I am interested in ideas and how they are constructed and function within the social structure in which they are created. Focusing on objects as symbols for ideas, my work seeks to uncover collective constructs as the by-product of social, political and economic exchanges, choices, and contexts. By deconstructing, reassembling, and recontextualizing these symbols into new objects/imagery, my work attempts to simultaneously question the validity of the social constructions, while acknowledging their importance and power in society. 

My current work is based in metaphorical imagery from three sources: 

Metaphors for distribution for goods and services: These systems of distributions provide the interface between consumers and producers of goods and services and are controlled by private individuals. This system forms a source of power that allows the manipulation of scarcity and need. If scarcity is one of the foundations to our economic system (valuing goods based on supply and demand), then those that control the systems of distribution are positioned to benefit from scarcity (actual, perceived, or created) and provide an incentive to ensure a level of scarcity continues to exist. 

Metaphors for distribution of ideas and information: These systems (often described using the image of the Òmarketplace of ideasÓ) create interfaces that allow the dissemination of ideas and information. These privately owned outlets have the power to control the content of what the ideas are produced, re-produced, and what information ultimately reaches the ÒconsumerÓ. Whether advertising, political messages, or propaganda, those that control the systems of distribution of ideas, control the conversation. 

Metaphors for the promise of technology: Throughout the modernist period, technology was imbued with the power to solve most human troubles. No matter what the problem, there was the idea that there would always be a technological solution. Yet for every solution realized, examples can be found where technology has created new social/environmental problems. For all its modernist and utopian promise, technology has been used for social control, political control, market control, and a myriad of other corrupt purposes. One has only to look at the weapons manufacturing, pesticide industries, agribusiness, and the censorship of the flow of information from the internet to see a promise unfulfilled and perverted.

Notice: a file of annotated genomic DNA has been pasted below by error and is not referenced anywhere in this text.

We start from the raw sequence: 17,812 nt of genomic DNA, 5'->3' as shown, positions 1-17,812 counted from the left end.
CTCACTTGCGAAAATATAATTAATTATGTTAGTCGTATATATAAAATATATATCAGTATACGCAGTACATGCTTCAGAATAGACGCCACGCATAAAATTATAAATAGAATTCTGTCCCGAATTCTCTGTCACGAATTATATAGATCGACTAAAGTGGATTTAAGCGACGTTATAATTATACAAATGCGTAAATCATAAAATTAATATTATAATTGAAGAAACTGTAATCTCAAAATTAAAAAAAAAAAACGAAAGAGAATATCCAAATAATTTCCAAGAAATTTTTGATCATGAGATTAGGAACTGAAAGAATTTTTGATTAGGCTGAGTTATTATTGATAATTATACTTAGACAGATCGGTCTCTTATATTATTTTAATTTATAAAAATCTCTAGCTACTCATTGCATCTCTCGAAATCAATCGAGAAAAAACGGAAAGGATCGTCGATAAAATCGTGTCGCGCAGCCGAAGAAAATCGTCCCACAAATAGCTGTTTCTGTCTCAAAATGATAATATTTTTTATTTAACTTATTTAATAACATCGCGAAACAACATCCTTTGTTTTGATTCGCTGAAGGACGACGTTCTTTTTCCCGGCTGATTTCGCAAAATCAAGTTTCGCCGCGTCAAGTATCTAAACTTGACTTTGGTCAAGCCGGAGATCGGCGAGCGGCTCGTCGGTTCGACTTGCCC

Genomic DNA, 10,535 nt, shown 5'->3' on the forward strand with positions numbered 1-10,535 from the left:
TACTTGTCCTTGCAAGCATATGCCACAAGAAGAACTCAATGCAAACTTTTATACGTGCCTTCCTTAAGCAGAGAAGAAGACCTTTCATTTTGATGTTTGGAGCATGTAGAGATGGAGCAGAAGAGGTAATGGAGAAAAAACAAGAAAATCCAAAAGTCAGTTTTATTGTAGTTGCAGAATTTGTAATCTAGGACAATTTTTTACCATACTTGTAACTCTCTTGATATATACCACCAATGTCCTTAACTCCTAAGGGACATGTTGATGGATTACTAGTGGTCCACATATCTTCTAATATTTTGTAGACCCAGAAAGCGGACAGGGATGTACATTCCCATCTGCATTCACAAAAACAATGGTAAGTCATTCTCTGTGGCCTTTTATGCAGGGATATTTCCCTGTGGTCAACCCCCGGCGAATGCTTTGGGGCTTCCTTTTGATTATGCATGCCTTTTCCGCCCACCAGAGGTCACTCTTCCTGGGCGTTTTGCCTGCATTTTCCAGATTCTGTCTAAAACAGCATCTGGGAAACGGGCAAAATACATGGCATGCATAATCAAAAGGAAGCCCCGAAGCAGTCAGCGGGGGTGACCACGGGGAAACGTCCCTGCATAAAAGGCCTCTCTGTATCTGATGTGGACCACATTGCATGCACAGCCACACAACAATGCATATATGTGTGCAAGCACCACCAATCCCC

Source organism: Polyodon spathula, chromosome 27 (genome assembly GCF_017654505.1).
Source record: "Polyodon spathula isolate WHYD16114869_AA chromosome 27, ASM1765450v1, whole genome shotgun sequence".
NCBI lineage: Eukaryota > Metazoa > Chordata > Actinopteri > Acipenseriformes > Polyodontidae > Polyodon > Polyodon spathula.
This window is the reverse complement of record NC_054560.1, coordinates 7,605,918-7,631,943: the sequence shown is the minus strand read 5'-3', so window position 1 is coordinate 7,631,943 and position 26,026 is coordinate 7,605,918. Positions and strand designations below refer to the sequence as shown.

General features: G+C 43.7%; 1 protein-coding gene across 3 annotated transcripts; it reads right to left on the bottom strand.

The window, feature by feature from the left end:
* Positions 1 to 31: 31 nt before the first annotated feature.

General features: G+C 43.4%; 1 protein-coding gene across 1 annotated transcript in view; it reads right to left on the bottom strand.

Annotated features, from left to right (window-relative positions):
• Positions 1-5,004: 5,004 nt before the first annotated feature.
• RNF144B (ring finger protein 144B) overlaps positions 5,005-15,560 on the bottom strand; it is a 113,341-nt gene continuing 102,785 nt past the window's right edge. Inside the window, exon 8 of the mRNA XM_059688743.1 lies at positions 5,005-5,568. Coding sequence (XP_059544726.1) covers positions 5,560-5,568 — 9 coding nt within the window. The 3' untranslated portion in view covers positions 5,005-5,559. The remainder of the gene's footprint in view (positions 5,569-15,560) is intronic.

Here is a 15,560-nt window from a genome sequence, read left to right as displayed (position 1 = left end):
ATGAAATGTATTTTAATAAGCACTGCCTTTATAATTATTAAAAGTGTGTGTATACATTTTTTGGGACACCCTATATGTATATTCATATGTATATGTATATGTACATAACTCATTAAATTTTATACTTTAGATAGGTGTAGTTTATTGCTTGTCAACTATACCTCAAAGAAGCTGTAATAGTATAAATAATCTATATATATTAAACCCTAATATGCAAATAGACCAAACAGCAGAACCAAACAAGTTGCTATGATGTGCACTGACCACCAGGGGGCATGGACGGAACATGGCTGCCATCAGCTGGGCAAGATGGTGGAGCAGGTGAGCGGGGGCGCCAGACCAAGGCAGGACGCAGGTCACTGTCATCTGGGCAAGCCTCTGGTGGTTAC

In this body of work, I explore the ideology of technology as the source of solutions for social problems (both real, invented, and imagined). The technology presented is firmly grounded in the utopic solutions of the mid twentieth century and the belief in the promise of technology. This work explores the construct of consumer/supplier and itÕs implication of domesticity, subservience, reliance and the perceived (if not actual) imbalance in power. This series of sculptures investigates fictional systems of distribution that provide the viewer references to past actions, equipment for events either historical or prospective, and allusion to dependence, rationing, and scarcity. This work has the sense of a forgotten or undiscovered manufacturer/inventor whose sole purpose is to create objects that defy classification. 

In practice, I frequently use found objects, blown glass, and industrial materials to create symbolic imagery. My choice of materials, the method of construction, and the mode of representation are determined by the larger idea and the inherent cultural connotation that the material provide. I employ duplication, repetition, multiples and an emphasis on material to evoke the feeling of factory or mass produced objects. Inspired by and parodying scientific devices, industrial machinery, delivery bikes, and childrenÕs toys; my imagery is a mixture of the metaphoric, absurd, ironic, and dystopic.

David D'Orio